If there is a shortage in the labour market, why are people losing their jobs? – Ottawa Sun

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Labour market imbalance sees both ‘growth mode’ and layoffs
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There is an odd labour situation happening in Canada. Unemployment is the lowest it’s been since 1970, sitting at 4.9 per cent, which is 2.2 per cent higher than the pre-pandemic peak. At the same time, job vacancies are growing. In Q2 of this year, Statistics Canada reports that employers were seeking to fill 977,000 empty positions, the highest quarterly number on record.

In a tight labour market, companies are hungry to fill in vacant positions, giving potential employees, specifically those with sought after skills, more leverage to bargain for better pay or remote work. Yet, as employers seek to fill nearly a million vacant positions, some industries are letting people go. The Canadian tech sector is one of them.
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On June 15, Wealthsimple — the fintech company managing about $15 billion –- laid off 159 employees, Shopify let go of 1,000 employees on July 26 and VC startup Clearco cut [125 employees (a quarter of its staff)] (https://betakit.com/clearco-cuts-a-quarter-of-staff-amid-significant-headwinds/) on July 29.

Big American companies are also making wide ripples in Canada. In August, Ford Motors laid off 3,000 employees globally, translating to 120 jobs being cut in Canada. After seeing its shares plunge 20 per cent in August, Bed Bath & Beyond Inc. decided to cut down on jobs and close stores around the world.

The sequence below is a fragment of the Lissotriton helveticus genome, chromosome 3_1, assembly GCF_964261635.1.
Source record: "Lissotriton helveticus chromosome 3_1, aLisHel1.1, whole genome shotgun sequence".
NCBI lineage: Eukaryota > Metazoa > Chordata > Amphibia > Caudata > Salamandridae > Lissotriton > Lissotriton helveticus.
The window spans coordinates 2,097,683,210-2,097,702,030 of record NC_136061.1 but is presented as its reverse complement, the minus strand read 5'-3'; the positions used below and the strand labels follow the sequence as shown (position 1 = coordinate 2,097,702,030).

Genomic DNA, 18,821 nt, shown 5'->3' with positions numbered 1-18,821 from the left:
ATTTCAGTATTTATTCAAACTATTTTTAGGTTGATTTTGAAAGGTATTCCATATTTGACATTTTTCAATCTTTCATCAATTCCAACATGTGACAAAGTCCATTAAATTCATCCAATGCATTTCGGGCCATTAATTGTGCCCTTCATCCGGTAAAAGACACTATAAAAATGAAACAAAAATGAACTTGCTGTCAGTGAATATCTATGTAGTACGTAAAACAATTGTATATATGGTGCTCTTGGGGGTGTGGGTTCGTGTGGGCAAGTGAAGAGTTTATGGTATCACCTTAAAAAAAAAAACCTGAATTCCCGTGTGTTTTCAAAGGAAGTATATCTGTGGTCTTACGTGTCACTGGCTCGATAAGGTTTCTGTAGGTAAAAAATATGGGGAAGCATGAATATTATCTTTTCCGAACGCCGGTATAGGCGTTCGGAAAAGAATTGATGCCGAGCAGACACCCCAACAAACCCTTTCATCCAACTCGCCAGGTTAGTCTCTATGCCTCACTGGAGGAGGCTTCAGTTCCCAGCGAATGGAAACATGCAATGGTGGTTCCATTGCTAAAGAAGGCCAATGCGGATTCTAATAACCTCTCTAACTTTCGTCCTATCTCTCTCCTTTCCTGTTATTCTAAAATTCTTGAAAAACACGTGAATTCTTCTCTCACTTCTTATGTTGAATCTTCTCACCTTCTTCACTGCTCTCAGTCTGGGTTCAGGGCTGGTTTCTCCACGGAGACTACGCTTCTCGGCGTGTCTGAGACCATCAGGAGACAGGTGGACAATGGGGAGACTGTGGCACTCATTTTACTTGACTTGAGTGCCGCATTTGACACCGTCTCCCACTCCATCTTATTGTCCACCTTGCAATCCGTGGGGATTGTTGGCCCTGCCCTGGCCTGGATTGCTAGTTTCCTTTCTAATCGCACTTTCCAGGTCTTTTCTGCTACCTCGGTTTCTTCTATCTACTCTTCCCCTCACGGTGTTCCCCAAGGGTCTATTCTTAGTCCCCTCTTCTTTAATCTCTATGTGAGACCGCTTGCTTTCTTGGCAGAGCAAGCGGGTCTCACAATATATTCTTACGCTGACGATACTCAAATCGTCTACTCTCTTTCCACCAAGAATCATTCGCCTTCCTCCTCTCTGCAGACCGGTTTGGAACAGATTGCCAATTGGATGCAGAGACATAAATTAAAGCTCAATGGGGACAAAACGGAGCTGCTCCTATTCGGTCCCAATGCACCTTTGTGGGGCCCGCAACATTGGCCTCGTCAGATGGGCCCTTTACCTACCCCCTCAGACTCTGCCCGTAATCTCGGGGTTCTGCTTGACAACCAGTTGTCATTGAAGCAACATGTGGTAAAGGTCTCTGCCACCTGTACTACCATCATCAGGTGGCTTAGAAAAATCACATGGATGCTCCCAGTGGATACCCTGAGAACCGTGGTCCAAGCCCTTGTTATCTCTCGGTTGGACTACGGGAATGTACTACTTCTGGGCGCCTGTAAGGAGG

“There’s always a churn in the labour market, and there’s sectors and companies that end up not doing well, and having to lay off workers,” says Pedro Antunes, chief economist and primary spokesperson at The Conference Board of Canada.

In early September, Statistics Canada reported that the nation lost 39,700 jobs in August, the third straight month of job loss, surprising some economists. Educational services and the construction sectors were the main drivers of this decline.

While education services might experience changes due to its seasonality, the effects seen in the construction sector suggest that the economy is starting to slow. This is to be expected due to repeated interest hikes by the Bank of Canada this year, in an effort to slow inflation.

Statistics Canada also said that the decline was offset by employment gains in professional, scientific and technical services.

“In residential construction, I think we are starting to see things really ease up because essentially, I would say, home sales are returning back to normal,” said Antunes.

“In a way, it’s not a bad bad news story,” he added, keeping in mind that monthly numbers “can be very volatile, especially when we start to get down into the industry reporting.”

For the job loss in educational services, Antunes said he would wait “a month or two” to see if there is a trend emerging in that sector.

At the climax of the pandemic, sectors with e-commerce services, or those offering durable goods, really took off. As the pandemic waned and the world opened up, demand for experiences and in-person services rebounded, and the demand for e-commerce services declined.

“Things are normalizing,” added Antunes. “So some of those segments are starting to see some softening.”

The same can be said about the real estate market, which reached new highs, but is now seeing a correction with one report from TD Economics speculating that Canadian homes prices could plummet up to 25 per cent in 2023.

At the same time, there are sectors and companies that are doing well and are looking for workers, Antunes added.

The news of thousands losing their tech jobs isn’t reflective of the entire industry.